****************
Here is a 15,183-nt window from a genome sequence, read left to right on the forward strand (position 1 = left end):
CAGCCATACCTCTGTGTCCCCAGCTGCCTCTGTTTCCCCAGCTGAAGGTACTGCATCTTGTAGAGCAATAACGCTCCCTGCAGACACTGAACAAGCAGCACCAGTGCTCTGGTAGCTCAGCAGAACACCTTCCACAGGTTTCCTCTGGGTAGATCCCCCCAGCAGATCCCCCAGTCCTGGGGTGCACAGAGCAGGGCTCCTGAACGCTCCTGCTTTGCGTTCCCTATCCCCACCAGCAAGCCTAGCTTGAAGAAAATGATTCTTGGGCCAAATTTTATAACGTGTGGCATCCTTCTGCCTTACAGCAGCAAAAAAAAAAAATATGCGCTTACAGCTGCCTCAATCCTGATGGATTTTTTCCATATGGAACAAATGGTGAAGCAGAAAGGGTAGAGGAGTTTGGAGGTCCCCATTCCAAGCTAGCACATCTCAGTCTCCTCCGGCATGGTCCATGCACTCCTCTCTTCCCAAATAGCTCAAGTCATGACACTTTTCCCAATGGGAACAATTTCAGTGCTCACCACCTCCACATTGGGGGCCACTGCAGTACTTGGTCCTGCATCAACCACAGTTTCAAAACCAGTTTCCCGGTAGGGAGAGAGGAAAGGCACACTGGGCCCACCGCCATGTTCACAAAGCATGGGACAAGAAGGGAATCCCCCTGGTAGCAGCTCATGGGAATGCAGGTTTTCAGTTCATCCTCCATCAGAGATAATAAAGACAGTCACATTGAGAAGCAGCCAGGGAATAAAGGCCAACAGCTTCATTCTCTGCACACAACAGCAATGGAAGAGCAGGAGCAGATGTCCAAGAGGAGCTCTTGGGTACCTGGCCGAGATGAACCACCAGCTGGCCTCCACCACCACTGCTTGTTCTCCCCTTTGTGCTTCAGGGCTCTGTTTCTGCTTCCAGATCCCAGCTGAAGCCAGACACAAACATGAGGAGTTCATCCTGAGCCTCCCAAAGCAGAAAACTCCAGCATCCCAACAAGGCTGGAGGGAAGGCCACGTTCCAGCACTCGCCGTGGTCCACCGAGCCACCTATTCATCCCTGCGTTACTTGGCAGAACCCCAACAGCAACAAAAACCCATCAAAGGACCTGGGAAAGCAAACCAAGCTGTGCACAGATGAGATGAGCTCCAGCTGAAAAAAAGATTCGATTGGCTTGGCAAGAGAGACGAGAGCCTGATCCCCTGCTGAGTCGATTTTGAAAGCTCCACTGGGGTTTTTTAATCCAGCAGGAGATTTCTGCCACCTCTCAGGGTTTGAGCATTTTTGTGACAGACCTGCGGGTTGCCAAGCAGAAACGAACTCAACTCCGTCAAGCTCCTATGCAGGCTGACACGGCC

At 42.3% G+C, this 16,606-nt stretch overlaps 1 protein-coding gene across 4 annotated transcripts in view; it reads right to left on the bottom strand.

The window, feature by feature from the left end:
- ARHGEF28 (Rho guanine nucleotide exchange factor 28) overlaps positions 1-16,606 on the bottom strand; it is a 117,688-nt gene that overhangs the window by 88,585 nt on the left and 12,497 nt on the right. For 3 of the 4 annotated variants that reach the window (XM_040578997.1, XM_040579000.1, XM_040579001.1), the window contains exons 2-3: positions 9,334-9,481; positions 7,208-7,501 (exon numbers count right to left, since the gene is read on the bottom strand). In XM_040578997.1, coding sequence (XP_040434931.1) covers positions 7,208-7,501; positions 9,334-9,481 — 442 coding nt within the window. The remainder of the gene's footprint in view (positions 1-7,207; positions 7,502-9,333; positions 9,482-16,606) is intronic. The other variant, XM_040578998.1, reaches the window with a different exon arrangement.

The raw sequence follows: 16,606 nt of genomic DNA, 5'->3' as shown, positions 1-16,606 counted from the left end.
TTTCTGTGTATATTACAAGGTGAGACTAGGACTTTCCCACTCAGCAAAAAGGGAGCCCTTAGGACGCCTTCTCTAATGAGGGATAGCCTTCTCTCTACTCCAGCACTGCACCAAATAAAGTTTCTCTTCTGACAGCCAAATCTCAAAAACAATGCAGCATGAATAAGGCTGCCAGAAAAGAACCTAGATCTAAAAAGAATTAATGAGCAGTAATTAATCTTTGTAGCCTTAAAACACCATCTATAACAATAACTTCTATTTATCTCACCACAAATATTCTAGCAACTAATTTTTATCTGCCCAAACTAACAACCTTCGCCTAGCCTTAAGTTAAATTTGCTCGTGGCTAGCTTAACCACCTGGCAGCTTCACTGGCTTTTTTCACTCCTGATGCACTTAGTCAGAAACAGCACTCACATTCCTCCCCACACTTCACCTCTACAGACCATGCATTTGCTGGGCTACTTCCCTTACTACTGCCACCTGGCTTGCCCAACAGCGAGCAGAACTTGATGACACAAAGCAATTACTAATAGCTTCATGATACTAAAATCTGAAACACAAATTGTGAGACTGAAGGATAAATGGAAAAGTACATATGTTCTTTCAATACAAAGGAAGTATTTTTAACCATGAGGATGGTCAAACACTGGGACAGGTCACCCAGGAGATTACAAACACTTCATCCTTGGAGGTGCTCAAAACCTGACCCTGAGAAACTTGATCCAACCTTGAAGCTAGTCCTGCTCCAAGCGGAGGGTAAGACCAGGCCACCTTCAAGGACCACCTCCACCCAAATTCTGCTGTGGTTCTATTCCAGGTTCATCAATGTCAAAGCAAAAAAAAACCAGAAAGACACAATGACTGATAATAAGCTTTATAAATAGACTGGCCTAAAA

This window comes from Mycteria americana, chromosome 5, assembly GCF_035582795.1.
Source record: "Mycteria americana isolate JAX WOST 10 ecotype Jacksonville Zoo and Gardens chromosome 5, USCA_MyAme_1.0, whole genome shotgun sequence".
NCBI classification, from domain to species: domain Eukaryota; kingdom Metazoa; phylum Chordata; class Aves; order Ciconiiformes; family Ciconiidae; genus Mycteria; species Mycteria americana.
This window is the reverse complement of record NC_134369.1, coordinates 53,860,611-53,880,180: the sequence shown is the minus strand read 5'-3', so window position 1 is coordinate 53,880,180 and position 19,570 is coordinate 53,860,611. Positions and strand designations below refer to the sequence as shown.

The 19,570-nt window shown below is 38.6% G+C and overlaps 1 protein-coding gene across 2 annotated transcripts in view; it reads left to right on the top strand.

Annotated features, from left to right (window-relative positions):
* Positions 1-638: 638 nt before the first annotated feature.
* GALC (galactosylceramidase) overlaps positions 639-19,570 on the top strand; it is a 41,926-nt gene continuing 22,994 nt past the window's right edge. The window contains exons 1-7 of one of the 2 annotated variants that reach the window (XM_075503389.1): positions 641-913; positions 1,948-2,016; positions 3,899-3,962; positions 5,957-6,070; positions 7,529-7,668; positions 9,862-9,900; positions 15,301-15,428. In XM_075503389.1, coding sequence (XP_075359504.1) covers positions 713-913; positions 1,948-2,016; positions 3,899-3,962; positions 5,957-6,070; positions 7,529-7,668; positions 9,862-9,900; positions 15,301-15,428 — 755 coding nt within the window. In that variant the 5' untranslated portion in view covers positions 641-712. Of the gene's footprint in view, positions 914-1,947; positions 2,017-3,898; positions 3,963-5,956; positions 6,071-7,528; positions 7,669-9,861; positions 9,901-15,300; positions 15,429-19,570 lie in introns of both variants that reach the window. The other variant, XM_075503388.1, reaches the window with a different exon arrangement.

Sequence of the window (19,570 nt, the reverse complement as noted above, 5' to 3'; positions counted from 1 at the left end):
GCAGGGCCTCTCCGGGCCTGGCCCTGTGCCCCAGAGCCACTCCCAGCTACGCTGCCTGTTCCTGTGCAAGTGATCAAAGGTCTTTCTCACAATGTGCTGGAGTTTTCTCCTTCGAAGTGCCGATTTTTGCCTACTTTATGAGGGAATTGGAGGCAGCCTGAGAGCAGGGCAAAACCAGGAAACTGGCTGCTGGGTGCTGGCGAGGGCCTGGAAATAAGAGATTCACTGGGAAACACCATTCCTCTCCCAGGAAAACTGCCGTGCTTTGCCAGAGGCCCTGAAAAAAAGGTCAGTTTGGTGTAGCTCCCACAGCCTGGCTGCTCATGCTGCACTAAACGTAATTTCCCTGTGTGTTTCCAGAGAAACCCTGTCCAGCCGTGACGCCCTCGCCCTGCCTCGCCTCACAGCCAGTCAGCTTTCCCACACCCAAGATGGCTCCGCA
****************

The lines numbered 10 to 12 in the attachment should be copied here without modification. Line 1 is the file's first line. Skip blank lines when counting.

NCBI classification, from domain to species: domain Eukaryota; kingdom Metazoa; phylum Chordata; class Aves; order Ciconiiformes; family Ciconiidae; genus Mycteria; species Mycteria americana.
This window is the reverse complement of record NC_134369.1, coordinates 53,860,611-53,880,180: the sequence shown is the minus strand read 5'-3', so window position 1 is coordinate 53,880,180 and position 19,570 is coordinate 53,860,611. Positions and strand designations below refer to the sequence as shown.

The 19,570-nt window shown below is 38.6% G+C and overlaps 1 protein-coding gene across 2 annotated transcripts in view; it reads left to right on the top strand.